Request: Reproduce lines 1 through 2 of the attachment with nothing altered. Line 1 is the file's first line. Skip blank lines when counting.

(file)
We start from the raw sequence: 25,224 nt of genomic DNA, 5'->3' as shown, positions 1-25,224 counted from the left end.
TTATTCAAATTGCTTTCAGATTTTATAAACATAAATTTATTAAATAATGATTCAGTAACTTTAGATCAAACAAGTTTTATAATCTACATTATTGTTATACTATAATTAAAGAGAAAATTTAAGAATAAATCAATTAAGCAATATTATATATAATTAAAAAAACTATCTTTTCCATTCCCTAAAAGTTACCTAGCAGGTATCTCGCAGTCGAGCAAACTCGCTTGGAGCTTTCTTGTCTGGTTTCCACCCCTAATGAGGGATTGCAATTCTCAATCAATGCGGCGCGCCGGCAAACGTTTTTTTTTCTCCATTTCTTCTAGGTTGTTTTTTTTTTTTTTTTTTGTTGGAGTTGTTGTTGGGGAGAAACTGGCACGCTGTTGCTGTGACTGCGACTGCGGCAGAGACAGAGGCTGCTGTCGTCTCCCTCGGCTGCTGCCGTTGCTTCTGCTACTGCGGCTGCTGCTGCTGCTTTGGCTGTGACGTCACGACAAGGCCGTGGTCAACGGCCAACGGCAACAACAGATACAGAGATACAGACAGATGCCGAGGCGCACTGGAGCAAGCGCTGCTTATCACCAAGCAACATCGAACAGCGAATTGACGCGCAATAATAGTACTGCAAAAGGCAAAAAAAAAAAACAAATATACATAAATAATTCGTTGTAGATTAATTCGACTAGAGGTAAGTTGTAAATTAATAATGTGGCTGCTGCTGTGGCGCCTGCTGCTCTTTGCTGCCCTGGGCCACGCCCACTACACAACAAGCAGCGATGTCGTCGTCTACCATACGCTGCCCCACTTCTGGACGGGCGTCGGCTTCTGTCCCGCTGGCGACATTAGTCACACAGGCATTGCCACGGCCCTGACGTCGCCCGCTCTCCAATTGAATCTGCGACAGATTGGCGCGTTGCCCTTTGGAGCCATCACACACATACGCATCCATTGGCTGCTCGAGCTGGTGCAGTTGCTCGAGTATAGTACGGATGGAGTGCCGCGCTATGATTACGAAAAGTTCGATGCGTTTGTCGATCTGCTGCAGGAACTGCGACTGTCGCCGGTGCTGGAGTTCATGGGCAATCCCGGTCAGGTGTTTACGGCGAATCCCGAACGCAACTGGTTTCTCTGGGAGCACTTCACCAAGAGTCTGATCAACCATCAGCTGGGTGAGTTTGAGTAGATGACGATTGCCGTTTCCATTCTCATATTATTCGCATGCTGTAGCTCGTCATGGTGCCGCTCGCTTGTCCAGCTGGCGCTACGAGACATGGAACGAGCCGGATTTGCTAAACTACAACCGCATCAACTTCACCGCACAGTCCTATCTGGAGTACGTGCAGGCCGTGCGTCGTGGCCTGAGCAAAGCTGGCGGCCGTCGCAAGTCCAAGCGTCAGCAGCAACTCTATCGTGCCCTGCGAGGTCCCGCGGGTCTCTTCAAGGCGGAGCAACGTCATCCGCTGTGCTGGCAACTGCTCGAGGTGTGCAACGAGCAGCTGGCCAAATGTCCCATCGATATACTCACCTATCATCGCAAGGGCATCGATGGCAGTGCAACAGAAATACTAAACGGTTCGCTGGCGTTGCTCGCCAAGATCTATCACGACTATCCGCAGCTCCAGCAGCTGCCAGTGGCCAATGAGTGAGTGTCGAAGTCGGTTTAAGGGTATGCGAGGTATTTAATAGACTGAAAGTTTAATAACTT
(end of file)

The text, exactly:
We start from the raw sequence: 25,224 nt of genomic DNA, 5'->3' as shown, positions 1-25,224 counted from the left end.
TTATTCAAATTGCTTTCAGATTTTATAAACATAAATTTATTAAATAATGATTCAGTAACTTTAGATCAAACAAGTTTTATAATCTACATTATTGTTATACTATAATTAAAGAGAAAATTTAAGAATAAATCAATTAAGCAATATTATATATAATTAAAAAAACTATCTTTTCCATTCCCTAAAAGTTACCTAGCAGGTATCTCGCAGTCGAGCAAACTCGCTTGGAGCTTTCTTGTCTGGTTTCCACCCCTAATGAGGGATTGCAATTCTCAATCAATGCGGCGCGCCGGCAAACGTTTTTTTTTCTCCATTTCTTCTAGGTTGTTTTTTTTTTTTTTTTTTGTTGGAGTTGTTGTTGGGGAGAAACTGGCACGCTGTTGCTGTGACTGCGACTGCGGCAGAGACAGAGGCTGCTGTCGTCTCCCTCGGCTGCTGCCGTTGCTTCTGCTACTGCGGCTGCTGCTGCTGCTTTGGCTGTGACGTCACGACAAGGCCGTGGTCAACGGCCAACGGCAACAACAGATACAGAGATACAGACAGATGCCGAGGCGCACTGGAGCAAGCGCTGCTTATCACCAAGCAACATCGAACAGCGAATTGACGCGCAATAATAGTACTGCAAAAGGCAAAAAAAAAAAACAAATATACATAAATAATTCGTTGTAGATTAATTCGACTAGAGGTAAGTTGTAAATTAATAATGTGGCTGCTGCTGTGGCGCCTGCTGCTCTTTGCTGCCCTGGGCCACGCCCACTACACAACAAGCAGCGATGTCGTCGTCTACCATACGCTGCCCCACTTCTGGACGGGCGTCGGCTTCTGTCCCGCTGGCGACATTAGTCACACAGGCATTGCCACGGCCCTGACGTCGCCCGCTCTCCAATTGAATCTGCGACAGATTGGCGCGTTGCCCTTTGGAGCCATCACACACATACGCATCCATTGGCTGCTCGAGCTGGTGCAGTTGCTCGAGTATAGTACGGATGGAGTGCCGCGCTATGATTACGAAAAGTTCGATGCGTTTGTCGATCTGCTGCAGGAACTGCGACTGTCGCCGGTGCTGGAGTTCATGGGCAATCCCGGTCAGGTGTTTACGGCGAATCCCGAACGCAACTGGTTTCTCTGGGAGCACTTCACCAAGAGTCTGATCAACCATCAGCTGGGTGAGTTTGAGTAGATGACGATTGCCGTTTCCATTCTCATATTATTCGCATGCTGTAGCTCGTCATGGTGCCGCTCGCTTGTCCAGCTGGCGCTACGAGACATGGAACGAGCCGGATTTGCTAAACTACAACCGCATCAACTTCACCGCACAGTCCTATCTGGAGTACGTGCAGGCCGTGCGTCGTGGCCTGAGCAAAGCTGGCGGCCGTCGCAAGTCCAAGCGTCAGCAGCAACTCTATCGTGCCCTGCGAGGTCCCGCGGGTCTCTTCAAGGCGGAGCAACGTCATCCGCTGTGCTGGCAACTGCTCGAGGTGTGCAACGAGCAGCTGGCCAAATGTCCCATCGATATACTCACCTATCATCGCAAGGGCATCGATGGCAGTGCAACAGAAATACTAAACGGTTCGCTGGCGTTGCTCGCCAAGATCTATCACGACTATCCGCAGCTCCAGCAGCTGCCAGTGGCCAATGAGTGAGTGTCGAAGTCGGTTTAAGGGTATGCGAGGTATTTAATAGACTGAAAGTTTAATAACTT